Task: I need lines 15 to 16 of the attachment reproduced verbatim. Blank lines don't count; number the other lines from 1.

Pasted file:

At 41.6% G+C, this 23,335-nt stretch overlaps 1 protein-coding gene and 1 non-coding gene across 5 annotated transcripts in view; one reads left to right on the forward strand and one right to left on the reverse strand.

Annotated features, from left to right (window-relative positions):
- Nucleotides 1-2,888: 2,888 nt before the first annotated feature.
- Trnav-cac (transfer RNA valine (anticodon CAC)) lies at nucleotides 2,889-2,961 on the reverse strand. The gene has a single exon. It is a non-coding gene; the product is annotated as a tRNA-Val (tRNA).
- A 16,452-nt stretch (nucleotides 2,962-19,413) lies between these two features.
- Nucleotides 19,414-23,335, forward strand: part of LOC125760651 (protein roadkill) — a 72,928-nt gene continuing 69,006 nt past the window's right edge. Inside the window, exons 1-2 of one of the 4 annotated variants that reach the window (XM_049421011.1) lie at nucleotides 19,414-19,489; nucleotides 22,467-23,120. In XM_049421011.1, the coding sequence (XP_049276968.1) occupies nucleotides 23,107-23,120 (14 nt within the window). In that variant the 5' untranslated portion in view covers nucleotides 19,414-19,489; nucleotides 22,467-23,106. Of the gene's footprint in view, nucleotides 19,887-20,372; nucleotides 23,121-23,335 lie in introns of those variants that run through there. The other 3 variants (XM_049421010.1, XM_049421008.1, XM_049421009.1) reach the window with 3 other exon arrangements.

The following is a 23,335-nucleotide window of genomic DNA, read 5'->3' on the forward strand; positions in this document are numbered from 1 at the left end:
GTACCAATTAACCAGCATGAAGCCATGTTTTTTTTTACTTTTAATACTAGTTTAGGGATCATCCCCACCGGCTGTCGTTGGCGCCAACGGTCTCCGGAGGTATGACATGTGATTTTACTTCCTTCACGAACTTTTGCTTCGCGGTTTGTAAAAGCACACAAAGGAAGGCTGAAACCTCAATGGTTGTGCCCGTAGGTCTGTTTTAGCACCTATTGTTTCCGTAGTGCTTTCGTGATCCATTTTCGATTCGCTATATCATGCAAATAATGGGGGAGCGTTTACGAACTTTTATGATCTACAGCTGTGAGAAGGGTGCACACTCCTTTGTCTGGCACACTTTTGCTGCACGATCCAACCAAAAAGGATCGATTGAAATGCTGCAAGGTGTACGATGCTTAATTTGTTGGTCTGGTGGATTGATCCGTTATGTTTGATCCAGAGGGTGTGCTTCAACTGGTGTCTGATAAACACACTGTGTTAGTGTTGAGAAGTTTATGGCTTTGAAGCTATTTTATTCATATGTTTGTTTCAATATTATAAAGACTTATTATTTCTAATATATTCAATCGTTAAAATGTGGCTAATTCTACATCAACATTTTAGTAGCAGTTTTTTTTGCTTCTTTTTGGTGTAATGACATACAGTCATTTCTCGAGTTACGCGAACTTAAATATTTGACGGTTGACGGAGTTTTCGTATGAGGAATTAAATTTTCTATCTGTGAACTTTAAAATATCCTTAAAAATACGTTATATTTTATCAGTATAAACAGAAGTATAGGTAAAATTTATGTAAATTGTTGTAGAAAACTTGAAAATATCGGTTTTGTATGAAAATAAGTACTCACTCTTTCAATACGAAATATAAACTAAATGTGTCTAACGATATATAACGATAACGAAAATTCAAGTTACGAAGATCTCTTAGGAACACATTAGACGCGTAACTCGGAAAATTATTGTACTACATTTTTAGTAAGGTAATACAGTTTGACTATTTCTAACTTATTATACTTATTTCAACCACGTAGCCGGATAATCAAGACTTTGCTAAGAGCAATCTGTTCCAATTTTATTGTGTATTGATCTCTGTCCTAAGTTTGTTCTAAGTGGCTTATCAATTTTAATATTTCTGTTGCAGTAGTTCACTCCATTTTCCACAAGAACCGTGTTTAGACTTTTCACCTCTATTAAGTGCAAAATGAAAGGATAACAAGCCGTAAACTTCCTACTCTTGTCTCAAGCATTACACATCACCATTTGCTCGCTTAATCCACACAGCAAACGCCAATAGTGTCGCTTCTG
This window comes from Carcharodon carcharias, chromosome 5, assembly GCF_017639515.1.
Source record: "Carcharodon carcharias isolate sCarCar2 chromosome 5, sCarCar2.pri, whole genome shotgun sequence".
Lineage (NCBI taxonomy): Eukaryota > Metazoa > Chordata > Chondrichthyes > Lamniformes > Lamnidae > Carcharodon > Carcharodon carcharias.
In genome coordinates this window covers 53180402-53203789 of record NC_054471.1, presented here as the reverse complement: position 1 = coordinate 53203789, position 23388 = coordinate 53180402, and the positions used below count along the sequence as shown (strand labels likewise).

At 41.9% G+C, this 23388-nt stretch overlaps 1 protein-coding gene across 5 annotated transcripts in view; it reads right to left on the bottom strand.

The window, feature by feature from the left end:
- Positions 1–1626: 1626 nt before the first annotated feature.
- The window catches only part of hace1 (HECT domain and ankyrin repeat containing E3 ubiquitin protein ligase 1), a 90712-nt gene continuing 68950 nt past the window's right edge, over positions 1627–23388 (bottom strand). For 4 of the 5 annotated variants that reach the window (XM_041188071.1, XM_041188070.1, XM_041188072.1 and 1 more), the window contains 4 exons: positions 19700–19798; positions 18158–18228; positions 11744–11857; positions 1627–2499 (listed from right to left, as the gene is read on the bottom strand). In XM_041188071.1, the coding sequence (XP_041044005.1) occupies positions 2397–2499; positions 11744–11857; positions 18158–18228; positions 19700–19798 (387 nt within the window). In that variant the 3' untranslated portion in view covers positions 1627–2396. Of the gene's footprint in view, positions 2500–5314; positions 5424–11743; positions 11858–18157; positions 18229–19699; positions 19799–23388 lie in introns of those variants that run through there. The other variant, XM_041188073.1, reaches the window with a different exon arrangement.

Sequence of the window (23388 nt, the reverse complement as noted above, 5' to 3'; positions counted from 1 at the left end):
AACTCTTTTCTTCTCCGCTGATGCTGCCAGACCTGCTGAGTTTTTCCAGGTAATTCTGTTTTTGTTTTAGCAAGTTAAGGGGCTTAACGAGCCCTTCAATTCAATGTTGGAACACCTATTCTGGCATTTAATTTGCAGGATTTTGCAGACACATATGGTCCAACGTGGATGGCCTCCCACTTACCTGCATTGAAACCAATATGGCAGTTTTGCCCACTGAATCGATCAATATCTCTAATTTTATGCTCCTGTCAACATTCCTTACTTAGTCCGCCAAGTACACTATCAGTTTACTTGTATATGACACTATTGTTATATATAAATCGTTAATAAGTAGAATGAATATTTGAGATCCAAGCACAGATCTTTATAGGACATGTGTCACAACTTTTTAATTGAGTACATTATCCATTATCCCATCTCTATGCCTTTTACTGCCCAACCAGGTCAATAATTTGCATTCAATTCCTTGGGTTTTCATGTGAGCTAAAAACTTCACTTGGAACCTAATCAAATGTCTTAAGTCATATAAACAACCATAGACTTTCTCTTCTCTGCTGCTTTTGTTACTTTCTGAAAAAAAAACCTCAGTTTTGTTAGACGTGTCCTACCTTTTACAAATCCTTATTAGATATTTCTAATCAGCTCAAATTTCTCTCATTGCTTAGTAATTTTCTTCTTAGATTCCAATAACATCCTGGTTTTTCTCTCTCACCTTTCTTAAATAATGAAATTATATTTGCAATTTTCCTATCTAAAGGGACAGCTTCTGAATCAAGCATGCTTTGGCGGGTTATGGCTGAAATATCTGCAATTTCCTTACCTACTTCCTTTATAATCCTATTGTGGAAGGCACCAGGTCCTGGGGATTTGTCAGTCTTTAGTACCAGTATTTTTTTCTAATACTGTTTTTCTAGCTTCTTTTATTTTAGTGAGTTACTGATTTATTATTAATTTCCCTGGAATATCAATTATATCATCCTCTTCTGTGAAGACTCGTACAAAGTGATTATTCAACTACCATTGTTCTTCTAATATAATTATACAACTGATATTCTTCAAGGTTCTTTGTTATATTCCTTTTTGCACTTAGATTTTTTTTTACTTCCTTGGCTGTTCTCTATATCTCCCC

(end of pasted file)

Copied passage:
- Positions 1–1626: 1626 nt before the first annotated feature.
- The window catches only part of hace1 (HECT domain and ankyrin repeat containing E3 ubiquitin protein ligase 1), a 90712-nt gene continuing 68950 nt past the window's right edge, over positions 1627–23388 (bottom strand). For 4 of the 5 annotated variants that reach the window (XM_041188071.1, XM_041188070.1, XM_041188072.1 and 1 more), the window contains 4 exons: positions 19700–19798; positions 18158–18228; positions 11744–11857; positions 1627–2499 (listed from right to left, as the gene is read on the bottom strand). In XM_041188071.1, the coding sequence (XP_041044005.1) occupies positions 2397–2499; positions 11744–11857; positions 18158–18228; positions 19700–19798 (387 nt within the window). In that variant the 3' untranslated portion in view covers positions 1627–2396. Of the gene's footprint in view, positions 2500–5314; positions 5424–11743; positions 11858–18157; positions 18229–19699; positions 19799–23388 lie in introns of those variants that run through there. The other variant, XM_041188073.1, reaches the window with a different exon arrangement.